Massive learning setbacks show COVIDs sweeping toll on kids
- Students studied online until March 2021, and when schools reopened, many chose to stay with remote learning, Repucci said.“Students here were exposed to things they should never have been exposed to until much later,” Repucci said.
- In Rochester, New Hampshire, students lost nearly two years in reading even though schools offered in-person learning most of the 2020-2021 school year.
- But neither was a perfect predictor of declines in reading and math.In some districts, students lost more than two years of math learning, according to the data.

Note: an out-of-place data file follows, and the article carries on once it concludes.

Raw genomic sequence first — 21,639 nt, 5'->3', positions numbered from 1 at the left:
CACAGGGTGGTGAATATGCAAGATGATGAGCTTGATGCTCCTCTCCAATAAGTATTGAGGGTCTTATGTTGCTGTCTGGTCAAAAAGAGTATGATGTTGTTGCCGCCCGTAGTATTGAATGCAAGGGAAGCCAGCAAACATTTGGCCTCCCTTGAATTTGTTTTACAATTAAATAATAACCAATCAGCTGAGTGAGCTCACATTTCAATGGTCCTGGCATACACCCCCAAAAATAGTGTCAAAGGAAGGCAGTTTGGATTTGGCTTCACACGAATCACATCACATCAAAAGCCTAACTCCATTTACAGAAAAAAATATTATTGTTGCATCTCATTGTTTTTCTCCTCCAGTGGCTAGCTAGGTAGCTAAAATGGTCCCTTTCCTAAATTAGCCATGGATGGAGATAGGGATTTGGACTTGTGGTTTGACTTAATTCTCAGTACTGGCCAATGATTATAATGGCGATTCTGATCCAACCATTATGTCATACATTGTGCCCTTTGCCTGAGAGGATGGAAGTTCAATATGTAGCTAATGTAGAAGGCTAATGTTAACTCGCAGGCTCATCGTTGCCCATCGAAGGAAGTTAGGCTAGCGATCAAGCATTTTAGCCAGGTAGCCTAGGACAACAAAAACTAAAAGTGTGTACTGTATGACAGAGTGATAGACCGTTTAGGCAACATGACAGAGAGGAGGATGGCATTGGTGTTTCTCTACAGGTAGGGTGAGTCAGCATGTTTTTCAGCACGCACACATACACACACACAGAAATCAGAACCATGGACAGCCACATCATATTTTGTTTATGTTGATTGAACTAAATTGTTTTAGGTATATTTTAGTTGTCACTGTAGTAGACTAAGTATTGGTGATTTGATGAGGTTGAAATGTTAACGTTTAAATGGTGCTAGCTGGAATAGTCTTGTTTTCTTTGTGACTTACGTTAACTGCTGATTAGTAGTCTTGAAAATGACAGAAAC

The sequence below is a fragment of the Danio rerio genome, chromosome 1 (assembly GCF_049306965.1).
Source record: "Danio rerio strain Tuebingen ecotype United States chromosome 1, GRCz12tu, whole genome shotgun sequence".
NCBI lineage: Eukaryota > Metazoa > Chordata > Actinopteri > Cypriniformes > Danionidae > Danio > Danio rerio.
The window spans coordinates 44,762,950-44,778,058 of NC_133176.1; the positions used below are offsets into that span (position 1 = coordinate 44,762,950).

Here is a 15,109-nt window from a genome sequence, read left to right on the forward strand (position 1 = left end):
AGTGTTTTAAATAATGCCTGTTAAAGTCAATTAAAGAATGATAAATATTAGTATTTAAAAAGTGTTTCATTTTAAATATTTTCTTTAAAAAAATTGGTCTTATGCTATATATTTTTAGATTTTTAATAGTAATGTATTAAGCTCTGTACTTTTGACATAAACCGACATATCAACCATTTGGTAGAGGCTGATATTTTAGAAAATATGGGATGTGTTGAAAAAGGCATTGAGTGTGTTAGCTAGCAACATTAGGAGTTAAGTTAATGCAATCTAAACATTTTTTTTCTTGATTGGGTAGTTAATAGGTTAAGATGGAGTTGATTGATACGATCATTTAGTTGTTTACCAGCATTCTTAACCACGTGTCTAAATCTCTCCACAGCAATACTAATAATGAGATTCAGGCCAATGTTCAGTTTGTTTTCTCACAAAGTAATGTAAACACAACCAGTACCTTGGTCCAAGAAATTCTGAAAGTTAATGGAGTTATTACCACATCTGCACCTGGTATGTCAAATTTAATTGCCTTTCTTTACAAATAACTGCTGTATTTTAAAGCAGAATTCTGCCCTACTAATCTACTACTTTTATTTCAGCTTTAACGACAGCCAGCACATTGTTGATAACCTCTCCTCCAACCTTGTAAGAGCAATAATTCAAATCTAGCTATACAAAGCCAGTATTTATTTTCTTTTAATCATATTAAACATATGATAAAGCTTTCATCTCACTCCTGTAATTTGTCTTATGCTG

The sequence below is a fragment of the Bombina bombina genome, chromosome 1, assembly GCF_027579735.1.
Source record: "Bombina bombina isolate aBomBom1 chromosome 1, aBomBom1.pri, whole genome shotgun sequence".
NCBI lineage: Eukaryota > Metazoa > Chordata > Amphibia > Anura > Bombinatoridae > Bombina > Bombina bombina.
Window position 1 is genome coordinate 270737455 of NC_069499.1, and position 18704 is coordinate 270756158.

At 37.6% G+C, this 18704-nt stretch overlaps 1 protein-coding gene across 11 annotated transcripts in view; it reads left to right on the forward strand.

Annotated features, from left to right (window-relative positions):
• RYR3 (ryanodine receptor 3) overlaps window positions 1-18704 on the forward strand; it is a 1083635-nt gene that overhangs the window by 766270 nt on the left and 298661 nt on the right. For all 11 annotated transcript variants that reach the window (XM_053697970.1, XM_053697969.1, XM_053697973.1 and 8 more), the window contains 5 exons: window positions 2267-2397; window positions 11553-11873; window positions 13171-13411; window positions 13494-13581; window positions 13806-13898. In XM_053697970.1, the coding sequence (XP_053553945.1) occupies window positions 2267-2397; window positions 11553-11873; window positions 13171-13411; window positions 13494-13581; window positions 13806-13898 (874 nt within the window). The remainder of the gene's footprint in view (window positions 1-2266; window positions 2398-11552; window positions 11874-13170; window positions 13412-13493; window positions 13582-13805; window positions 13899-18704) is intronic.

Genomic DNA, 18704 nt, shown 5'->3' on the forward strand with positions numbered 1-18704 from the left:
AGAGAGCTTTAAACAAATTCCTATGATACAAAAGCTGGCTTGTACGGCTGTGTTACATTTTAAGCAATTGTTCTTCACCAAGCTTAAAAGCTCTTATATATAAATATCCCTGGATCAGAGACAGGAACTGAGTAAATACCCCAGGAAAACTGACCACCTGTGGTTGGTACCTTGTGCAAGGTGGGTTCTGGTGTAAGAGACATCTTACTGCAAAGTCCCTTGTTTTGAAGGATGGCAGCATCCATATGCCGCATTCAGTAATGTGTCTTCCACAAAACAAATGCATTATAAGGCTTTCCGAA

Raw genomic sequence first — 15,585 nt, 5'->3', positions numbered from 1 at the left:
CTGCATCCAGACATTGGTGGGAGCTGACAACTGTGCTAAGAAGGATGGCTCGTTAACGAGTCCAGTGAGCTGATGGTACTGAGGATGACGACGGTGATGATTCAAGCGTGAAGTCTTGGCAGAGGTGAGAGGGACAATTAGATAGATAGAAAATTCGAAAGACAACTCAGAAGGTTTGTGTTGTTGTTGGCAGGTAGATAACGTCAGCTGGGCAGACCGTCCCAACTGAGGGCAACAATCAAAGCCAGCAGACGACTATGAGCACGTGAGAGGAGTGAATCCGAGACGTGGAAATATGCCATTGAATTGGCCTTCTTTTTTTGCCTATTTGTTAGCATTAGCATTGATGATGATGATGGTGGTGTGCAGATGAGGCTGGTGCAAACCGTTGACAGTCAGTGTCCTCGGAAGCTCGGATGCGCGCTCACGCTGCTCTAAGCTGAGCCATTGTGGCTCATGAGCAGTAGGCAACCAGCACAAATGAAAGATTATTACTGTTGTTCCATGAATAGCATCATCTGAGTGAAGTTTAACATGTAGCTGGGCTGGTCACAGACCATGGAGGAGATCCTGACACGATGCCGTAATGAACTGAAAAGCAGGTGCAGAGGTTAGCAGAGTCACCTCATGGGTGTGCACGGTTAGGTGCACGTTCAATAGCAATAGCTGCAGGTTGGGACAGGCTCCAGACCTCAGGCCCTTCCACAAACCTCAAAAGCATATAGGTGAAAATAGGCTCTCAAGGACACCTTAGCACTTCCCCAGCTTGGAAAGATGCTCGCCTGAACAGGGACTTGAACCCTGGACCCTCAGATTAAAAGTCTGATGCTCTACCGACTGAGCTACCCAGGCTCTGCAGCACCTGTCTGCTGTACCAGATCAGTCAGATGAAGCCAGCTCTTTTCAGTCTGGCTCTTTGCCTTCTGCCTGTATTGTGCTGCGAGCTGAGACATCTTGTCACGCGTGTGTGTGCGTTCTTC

- School systems are still spending the nearly $190 billion in federal relief money allocated for recovery, a sum experts have said fails to address the extent of learning loss in schools.
- Poverty and time spent in remote learning affected learning loss, and learning losses were greater in districts that remained online longer, according to Kane and Reardon’s analysis.
- The data show many children need significant intervention, and advocates and researchers say the U.S. isn’t doing enough.Together, Reardon and Kane created a map showing how many years of learning the average student in each district has lost since 2019.
By BIANCA VZQUEZ TONESS and SHARON LURYE AP Education WritersThe COVID19 pandemic devastated poor childrens wellbeing, not just by closing their schools, but also by taking away their parents [+7462 chars]